Three decades after the defeat of the Galactic Empire, a new evil threatens the galaxy. Conscience-stricken stormtrooper FN-2187 (John Boyega) makes a fateful decision that eventually brings him together with droid-on-a-mission BB-8 and a downtrodden, yet fiercely determined scavenger girl named Rey (Daisy Ridley). Together the young heroes embark on an intergalactic adventure, aided by some familiar faces from the Resistance and pursued by relentless Sith lord Kylo Ren (Adam Driver), in search of the legendary Luke Skywalker (Mark Hamill).
As children many of us created imaginary Star Wars sequels with our action figures. Now, fan- turned-pro J.J. Abrams grabs his chance to play with the ultimate Star Wars toy-box of Lucasfilm itself and revitalizes the much-beloved franchise for a new generation. Star Wars: The Force Awakens is a film infused with a fan's enthusiasm, riddled with delightful grace notes alluding to the saga's illustrious past, yet more importantly driven by a gifted storyteller's determination to push the mythos into uncharted emotional territory. Abrams' triumph goes beyond simply convincing Harrison Ford to reprise his iconic role as Han Solo although Ford is everything you would want and more as the grayer, grizzled, guilt-ridden yet inescapably cool space rogue. Where Abrams and his team truly succeed is that they have rescued Star Wars from CGI sterility of the recent past and restored its stirring emotional core.
More than any other entry since The Empire Strikes Back (1980), The Force Awakens is the Star Wars film to make you cheer, laugh and weep in reaction to a disarmingly nuanced, emotionally charged story. To a large extent Abrams and co-writers Lawrence Kasdan (welcome back, sir!) and Michael Arndt (of Toy Story 3 (2010) and Little Miss Sunshine (2006)) reshape themes and motifs familiar from the earlier movies. Yet they do so not just with a keen grasp of what sets a fan's heart a-flutter but a shrewd understanding of the Star Wars' story's twisted, Oedipal heart: a cyclical tragedy of broken dreams, star-crossed romance, weird sibling relationships and the sins of fathers echoed in the deeds of their tormented children. Seriously, on a psychological level, this saga has always been disturbing as heck.
Opening with a bang the film maintains a pulse-pounding pace staging an exhilarating action sequence almost every ten minutes. Abrams might not be the master of sound and editing George Lucas was but, rather like his heroine Rey, with childlike glee and infectious creativity takes old toys apart and rebuilds them as something shiny, wondrous and new. Here the Millennium Falcon performs the miraculous maneuvers you dreamed of seeing when you were ten years old. Due credit to Abrams and his team the breakneck space action proves exciting without straying into Michael Bay levels of overkill. Between battles Abrams, Kasdan and Arndt are unafraid to take a breath and savour the odd poignant character moment. For example, desert rat Rey's awed reaction to a lush and verdant planet, her engaging dynamic with the likeably flawed Finn and emotional interaction with Han Solo. Just as Lucas drew upon the samurai films of Akira Kurosawa, Abrams incorporates his own grab-bag of influences. Fittingly The Wizard of Oz (1939) though also such surprising sources as Robin and Marian (1976) and Lawrence of Arabia (1962) abound among the emotional beats. In what might be a response to the fact Star Wars is not the only space opera franchise on the block anymore, a lively midsection with amusing antics aboard the Millennium Falcon comes across like a deleted scene from Guardians of the Galaxy (2014).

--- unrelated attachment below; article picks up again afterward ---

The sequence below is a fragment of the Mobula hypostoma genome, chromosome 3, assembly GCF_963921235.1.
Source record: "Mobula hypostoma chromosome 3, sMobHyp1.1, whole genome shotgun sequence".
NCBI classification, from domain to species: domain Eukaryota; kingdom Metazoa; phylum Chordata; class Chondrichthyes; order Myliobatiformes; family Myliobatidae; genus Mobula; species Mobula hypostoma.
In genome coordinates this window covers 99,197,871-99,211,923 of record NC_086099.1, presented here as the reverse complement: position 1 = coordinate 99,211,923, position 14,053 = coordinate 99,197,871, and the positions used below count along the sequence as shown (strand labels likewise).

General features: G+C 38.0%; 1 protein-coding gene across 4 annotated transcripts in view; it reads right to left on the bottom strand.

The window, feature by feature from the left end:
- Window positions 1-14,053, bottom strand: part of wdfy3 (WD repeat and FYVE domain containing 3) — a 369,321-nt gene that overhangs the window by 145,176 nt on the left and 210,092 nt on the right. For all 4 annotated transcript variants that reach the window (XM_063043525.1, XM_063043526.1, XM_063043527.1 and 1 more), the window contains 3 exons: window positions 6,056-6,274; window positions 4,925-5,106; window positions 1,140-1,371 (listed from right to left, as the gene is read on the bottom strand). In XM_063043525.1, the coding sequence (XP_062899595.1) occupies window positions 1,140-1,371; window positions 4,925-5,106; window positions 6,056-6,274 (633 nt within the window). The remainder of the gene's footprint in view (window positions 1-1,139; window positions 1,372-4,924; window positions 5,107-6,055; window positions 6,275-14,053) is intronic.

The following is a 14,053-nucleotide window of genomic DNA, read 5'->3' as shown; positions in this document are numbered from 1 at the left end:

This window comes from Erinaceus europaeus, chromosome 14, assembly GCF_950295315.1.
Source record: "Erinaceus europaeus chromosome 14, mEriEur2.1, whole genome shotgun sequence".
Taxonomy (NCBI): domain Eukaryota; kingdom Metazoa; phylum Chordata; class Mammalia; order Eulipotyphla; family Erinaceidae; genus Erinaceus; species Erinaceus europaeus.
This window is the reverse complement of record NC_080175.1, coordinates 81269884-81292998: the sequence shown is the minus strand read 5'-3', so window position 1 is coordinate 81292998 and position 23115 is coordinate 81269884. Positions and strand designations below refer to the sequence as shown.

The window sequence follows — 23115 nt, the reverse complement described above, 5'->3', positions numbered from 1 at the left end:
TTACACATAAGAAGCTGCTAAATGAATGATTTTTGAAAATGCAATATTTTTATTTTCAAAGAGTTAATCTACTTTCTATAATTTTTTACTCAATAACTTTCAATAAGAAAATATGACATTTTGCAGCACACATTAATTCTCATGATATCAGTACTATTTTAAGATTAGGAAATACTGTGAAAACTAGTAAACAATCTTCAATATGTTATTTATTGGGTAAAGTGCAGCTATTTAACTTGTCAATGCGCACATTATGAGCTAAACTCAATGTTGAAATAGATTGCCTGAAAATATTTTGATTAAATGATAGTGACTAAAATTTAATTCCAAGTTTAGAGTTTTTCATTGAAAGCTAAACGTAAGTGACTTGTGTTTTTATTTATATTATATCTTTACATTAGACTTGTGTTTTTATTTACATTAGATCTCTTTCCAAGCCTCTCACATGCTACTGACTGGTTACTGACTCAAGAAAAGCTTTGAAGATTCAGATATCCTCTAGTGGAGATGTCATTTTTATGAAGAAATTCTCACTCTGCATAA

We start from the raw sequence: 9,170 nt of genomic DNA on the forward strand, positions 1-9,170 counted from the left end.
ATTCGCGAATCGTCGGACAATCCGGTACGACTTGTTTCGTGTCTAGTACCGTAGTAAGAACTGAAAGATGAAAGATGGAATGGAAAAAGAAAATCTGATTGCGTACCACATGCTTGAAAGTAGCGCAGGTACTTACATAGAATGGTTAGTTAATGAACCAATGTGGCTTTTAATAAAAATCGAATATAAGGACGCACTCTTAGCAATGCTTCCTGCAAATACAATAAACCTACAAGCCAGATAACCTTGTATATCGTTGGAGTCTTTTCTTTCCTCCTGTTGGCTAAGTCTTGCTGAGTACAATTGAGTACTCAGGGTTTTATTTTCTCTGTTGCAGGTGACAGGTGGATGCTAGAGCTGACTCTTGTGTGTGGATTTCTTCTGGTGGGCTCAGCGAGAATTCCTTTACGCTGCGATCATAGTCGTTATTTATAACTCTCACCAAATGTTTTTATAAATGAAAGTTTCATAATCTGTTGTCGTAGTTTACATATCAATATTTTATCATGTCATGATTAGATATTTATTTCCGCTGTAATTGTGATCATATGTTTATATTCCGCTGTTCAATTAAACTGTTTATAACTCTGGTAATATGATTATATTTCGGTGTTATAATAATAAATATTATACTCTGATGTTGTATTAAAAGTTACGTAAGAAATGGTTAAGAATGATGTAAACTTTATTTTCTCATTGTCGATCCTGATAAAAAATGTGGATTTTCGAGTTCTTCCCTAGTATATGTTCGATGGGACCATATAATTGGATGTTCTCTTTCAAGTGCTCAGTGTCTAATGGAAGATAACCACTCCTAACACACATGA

Newcomers Daisy Ridley and John Boyega are appealing additions to the series. Making the most of meaty story arcs, the young stars combine the fresh-faced enthusiasm of the original iconic trio with very modern layers of grit, sass and moral complexity. At the centre of this grandiose pulp opera are two lost, troubled, flawed human beings trying to sort right from wrong and make sense of this craziness. The genius of the original Star Wars trilogy, wherein a farm boy went on an intergalactic adventure that changed him in ways he did not expect, inspired millions of young film fans. The genius of The Force Awakens is here a girl, who embodies those same children reared on the original mythos, goes on an intergalactic journey that not only changes her in ways she did not expect but enables her to revitalize the source of that inspirational myth. In a beautifully moving gesture, The Force Awakens has youth revitalize age, a Star Wars fan restore the mythos that inspired them, the present unite with the past for the promise of a brighter future.